The dissipation of heat through two-dimensional materials such as graphene is through wave-like diffusion. This is demonstrated by researchers from the EPFL in Switzerland. This outcome can be used in future research into the use of graphene for electronics.
The research, which appeared in Nature Communications, is important because as components become smaller and smaller, it is increasingly difficult to get rid of heat quickly enough. One solution is to use materials that have a very high thermal conductivity to dissipate the heat quickly, such as graphene. Because heat behaves differently in materials only a few atoms thick, the question of how the heat is distributed must first be answered properly.
The researchers showed that heat spreads in the form of a wave. This phenomenon had been observed before, but only at temperatures near absolute zero, according to a report on the EPFL site.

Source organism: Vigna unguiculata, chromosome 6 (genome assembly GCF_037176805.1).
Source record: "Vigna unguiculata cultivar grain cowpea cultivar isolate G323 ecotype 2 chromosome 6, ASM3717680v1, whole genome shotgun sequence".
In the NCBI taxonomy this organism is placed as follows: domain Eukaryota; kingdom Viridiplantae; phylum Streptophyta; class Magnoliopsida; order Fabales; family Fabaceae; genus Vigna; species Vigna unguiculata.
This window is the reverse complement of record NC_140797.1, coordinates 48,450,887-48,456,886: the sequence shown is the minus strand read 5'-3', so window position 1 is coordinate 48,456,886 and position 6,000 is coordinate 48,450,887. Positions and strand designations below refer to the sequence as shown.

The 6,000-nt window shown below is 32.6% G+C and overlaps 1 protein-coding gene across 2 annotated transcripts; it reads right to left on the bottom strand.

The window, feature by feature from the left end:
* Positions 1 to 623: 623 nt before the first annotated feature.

Two-dimensional materials react differently to heat than three-dimensional ones. They have the property of transporting heat with extremely little loss, even at room temperature. Normally, heat moves through crystalline materials via vibrating atoms. This mode of vibration is called a phonon. As heat travels through a three-dimensional material, those phonons continue to collide. All these processes ensure that the conductivity of the material decreases over longer distances. Only under extreme conditions, when the temperature approaches absolute zero, is it possible to conduct heat with virtually no loss.
The EPFL researchers show that materials react very differently in two-dimensional form. Even at room temperature it appears that heat can be conducted almost without loss. This is caused by a phenomenon called ‘second sound’, where heat moves through a material in a wave-like motion rather than through the more mechanical diffusion. Via the second sound, the phonons move simultaneously over great distances.